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Barneicle

I understand your point - but we were literally becalmed most of the time - our areometer showed less than 2 knots of wind.

(...)
Ouch! Yep. That's when whatever sails you have they will only make noise and shake the rig. Book reading and coffee time - at times 24 hours long or so. At least it was for us.

Those ultra light days happen mostly when the systems roll over North of your track.

Interestingly, we had this situation at least 3 times back in 2003 (January crossing) but none at all in 2012 (December crossing).

Every time is different. I wonder what we might get this year. We intended to cross in October but I am sick and delayed.

Cheers,
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Old 10-10-2017, 06:40   #29
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Re: Sails for Atlantic Crossing

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(...) It sounds like since we have to sail off the wind instead of DDW it won’t be as comfortable. How often would we be gybing to stay on course, etc.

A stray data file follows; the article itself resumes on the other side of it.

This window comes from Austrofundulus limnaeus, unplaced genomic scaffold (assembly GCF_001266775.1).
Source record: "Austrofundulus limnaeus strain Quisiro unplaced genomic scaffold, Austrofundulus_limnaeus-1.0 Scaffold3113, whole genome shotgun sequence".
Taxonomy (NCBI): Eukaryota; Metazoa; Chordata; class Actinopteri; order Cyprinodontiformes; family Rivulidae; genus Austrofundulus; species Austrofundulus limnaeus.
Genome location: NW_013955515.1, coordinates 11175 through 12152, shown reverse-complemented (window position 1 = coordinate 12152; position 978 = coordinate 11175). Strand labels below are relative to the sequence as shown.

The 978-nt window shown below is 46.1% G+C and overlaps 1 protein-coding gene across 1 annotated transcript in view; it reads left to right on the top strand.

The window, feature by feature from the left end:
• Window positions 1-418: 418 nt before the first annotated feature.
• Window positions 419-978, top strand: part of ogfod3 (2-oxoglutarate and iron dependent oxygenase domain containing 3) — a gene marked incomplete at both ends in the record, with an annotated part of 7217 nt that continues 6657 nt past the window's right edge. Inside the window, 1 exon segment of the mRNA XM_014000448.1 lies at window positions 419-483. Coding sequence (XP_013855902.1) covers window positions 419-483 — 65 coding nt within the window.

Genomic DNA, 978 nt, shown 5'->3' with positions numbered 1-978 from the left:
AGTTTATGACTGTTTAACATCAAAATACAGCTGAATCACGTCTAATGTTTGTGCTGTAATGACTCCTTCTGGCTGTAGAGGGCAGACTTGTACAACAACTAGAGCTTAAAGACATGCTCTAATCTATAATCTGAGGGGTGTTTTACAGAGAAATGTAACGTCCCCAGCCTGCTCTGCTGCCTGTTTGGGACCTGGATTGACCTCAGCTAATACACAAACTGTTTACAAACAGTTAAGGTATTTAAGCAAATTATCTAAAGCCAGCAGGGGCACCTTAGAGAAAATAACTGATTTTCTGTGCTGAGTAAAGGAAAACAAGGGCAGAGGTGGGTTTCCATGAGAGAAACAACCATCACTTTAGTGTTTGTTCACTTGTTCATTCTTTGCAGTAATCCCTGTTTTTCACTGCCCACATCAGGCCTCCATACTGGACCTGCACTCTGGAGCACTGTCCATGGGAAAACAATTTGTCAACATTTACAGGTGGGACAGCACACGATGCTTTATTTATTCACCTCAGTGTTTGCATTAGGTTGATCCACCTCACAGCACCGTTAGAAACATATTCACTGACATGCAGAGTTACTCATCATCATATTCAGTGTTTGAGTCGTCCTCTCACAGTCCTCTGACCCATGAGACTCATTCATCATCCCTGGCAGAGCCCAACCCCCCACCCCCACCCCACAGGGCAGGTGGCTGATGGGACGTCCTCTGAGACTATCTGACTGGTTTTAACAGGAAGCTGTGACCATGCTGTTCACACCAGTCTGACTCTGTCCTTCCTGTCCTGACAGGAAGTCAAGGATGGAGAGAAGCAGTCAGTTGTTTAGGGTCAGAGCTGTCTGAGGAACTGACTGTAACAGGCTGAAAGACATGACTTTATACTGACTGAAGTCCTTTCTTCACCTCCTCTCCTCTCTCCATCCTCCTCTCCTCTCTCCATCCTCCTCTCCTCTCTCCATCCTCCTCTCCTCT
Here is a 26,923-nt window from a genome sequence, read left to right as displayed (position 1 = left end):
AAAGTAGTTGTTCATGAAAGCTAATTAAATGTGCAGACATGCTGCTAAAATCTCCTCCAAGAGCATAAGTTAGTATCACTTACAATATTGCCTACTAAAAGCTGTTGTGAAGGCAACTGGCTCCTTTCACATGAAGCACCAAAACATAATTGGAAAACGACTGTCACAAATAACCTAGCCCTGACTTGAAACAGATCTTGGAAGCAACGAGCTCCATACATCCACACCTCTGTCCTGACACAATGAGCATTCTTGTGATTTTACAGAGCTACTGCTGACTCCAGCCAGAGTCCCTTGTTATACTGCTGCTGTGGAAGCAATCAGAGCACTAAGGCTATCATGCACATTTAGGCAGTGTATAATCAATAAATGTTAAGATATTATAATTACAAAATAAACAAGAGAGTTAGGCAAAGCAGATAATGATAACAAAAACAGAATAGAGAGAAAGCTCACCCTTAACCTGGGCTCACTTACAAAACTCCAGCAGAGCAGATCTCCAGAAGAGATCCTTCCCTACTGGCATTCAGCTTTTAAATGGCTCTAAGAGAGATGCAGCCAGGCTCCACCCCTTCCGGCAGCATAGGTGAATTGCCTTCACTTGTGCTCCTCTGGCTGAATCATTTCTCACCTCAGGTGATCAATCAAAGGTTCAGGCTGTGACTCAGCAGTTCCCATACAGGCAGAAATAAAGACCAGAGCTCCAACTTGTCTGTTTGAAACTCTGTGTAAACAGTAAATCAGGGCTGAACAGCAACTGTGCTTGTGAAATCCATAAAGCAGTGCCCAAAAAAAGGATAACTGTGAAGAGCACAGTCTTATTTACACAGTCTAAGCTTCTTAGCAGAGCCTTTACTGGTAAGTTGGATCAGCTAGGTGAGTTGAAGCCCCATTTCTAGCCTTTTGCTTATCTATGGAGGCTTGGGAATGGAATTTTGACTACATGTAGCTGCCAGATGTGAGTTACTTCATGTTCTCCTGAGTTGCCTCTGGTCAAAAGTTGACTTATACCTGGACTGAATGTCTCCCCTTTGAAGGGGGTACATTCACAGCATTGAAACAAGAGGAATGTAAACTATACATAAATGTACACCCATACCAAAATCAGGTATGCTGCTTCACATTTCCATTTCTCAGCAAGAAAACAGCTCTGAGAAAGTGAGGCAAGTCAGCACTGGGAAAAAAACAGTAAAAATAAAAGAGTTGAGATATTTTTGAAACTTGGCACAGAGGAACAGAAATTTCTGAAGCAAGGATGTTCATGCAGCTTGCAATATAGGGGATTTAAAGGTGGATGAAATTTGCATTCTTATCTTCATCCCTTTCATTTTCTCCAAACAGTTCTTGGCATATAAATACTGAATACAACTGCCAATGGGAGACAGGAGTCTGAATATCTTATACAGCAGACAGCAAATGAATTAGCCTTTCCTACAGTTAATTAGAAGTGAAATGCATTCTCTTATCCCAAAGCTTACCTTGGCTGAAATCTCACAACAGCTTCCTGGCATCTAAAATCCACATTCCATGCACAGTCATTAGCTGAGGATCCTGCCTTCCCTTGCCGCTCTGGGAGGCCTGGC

Is it crazy to do this with two sails and just a sail repair kit?
It is not crazy, if the sails are in fine condition. You can glue them instead of making stitches. I glue ours anyways.

As for ziggy-zagging it downwind, there are two things you may consider-

1) The wind tends to change direction over a longer period (days) - it will veer or it will back. If you chose the right 'tack' up first, your course will curve inwards, but if you start on the wrong leg, it will curve a bit outwards, everyday. It is very easy to track this challenge, visually, from your breadcrumbs. If you find the wind change taking you in a curve bent away from your due course, gybe, for you may be on the wrong tack. To chose the initial 'right' tack, use VMG function on your gps.